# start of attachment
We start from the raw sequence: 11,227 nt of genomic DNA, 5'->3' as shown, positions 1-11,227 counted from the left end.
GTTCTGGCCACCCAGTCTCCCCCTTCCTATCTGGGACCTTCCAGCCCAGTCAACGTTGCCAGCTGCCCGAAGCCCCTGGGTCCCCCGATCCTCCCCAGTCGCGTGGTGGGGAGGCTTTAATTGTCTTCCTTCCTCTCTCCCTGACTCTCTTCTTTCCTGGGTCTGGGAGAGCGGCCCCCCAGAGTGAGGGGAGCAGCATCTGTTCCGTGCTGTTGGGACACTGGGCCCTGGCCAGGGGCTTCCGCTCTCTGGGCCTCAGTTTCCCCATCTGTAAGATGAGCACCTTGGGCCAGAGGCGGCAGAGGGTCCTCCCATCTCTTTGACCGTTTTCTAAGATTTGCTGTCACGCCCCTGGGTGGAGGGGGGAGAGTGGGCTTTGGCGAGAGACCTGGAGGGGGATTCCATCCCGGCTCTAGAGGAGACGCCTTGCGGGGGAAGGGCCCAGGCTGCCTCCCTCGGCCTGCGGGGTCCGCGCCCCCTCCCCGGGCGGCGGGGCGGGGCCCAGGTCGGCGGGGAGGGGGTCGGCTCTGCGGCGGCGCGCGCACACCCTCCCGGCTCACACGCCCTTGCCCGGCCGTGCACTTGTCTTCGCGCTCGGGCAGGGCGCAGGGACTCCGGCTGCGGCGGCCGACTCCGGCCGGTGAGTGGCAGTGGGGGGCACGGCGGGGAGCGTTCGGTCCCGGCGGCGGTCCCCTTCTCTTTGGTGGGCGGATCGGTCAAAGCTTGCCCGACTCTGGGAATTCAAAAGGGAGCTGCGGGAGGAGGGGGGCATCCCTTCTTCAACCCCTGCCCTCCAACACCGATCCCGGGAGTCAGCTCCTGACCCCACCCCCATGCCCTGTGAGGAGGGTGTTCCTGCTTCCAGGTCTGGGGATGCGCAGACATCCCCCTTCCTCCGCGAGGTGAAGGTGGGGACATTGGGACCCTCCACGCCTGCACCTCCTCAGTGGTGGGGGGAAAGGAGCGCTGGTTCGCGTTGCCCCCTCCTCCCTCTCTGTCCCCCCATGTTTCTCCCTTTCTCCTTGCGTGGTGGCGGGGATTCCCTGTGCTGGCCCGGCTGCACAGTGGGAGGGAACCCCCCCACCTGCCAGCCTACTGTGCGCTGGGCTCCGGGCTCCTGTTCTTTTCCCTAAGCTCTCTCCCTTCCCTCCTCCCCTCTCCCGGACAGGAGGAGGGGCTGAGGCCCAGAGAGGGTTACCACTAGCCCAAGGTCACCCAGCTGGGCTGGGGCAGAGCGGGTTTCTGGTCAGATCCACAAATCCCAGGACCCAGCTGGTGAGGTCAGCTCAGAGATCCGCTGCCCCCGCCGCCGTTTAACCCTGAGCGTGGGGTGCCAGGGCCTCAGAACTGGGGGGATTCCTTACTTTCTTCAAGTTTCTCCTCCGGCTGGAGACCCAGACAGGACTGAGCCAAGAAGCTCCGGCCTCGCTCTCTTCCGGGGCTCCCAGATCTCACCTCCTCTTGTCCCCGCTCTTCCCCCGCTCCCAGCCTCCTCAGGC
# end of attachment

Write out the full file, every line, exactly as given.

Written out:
We start from the raw sequence: 11,227 nt of genomic DNA, 5'->3' as shown, positions 1-11,227 counted from the left end.
GTTCTGGCCACCCAGTCTCCCCCTTCCTATCTGGGACCTTCCAGCCCAGTCAACGTTGCCAGCTGCCCGAAGCCCCTGGGTCCCCCGATCCTCCCCAGTCGCGTGGTGGGGAGGCTTTAATTGTCTTCCTTCCTCTCTCCCTGACTCTCTTCTTTCCTGGGTCTGGGAGAGCGGCCCCCCAGAGTGAGGGGAGCAGCATCTGTTCCGTGCTGTTGGGACACTGGGCCCTGGCCAGGGGCTTCCGCTCTCTGGGCCTCAGTTTCCCCATCTGTAAGATGAGCACCTTGGGCCAGAGGCGGCAGAGGGTCCTCCCATCTCTTTGACCGTTTTCTAAGATTTGCTGTCACGCCCCTGGGTGGAGGGGGGAGAGTGGGCTTTGGCGAGAGACCTGGAGGGGGATTCCATCCCGGCTCTAGAGGAGACGCCTTGCGGGGGAAGGGCCCAGGCTGCCTCCCTCGGCCTGCGGGGTCCGCGCCCCCTCCCCGGGCGGCGGGGCGGGGCCCAGGTCGGCGGGGAGGGGGTCGGCTCTGCGGCGGCGCGCGCACACCCTCCCGGCTCACACGCCCTTGCCCGGCCGTGCACTTGTCTTCGCGCTCGGGCAGGGCGCAGGGACTCCGGCTGCGGCGGCCGACTCCGGCCGGTGAGTGGCAGTGGGGGGCACGGCGGGGAGCGTTCGGTCCCGGCGGCGGTCCCCTTCTCTTTGGTGGGCGGATCGGTCAAAGCTTGCCCGACTCTGGGAATTCAAAAGGGAGCTGCGGGAGGAGGGGGGCATCCCTTCTTCAACCCCTGCCCTCCAACACCGATCCCGGGAGTCAGCTCCTGACCCCACCCCCATGCCCTGTGAGGAGGGTGTTCCTGCTTCCAGGTCTGGGGATGCGCAGACATCCCCCTTCCTCCGCGAGGTGAAGGTGGGGACATTGGGACCCTCCACGCCTGCACCTCCTCAGTGGTGGGGGGAAAGGAGCGCTGGTTCGCGTTGCCCCCTCCTCCCTCTCTGTCCCCCCATGTTTCTCCCTTTCTCCTTGCGTGGTGGCGGGGATTCCCTGTGCTGGCCCGGCTGCACAGTGGGAGGGAACCCCCCCACCTGCCAGCCTACTGTGCGCTGGGCTCCGGGCTCCTGTTCTTTTCCCTAAGCTCTCTCCCTTCCCTCCTCCCCTCTCCCGGACAGGAGGAGGGGCTGAGGCCCAGAGAGGGTTACCACTAGCCCAAGGTCACCCAGCTGGGCTGGGGCAGAGCGGGTTTCTGGTCAGATCCACAAATCCCAGGACCCAGCTGGTGAGGTCAGCTCAGAGATCCGCTGCCCCCGCCGCCGTTTAACCCTGAGCGTGGGGTGCCAGGGCCTCAGAACTGGGGGGATTCCTTACTTTCTTCAAGTTTCTCCTCCGGCTGGAGACCCAGACAGGACTGAGCCAAGAAGCTCCGGCCTCGCTCTCTTCCGGGGCTCCCAGATCTCACCTCCTCTTGTCCCCGCTCTTCCCCCGCTCCCAGCCTCCTCAGGC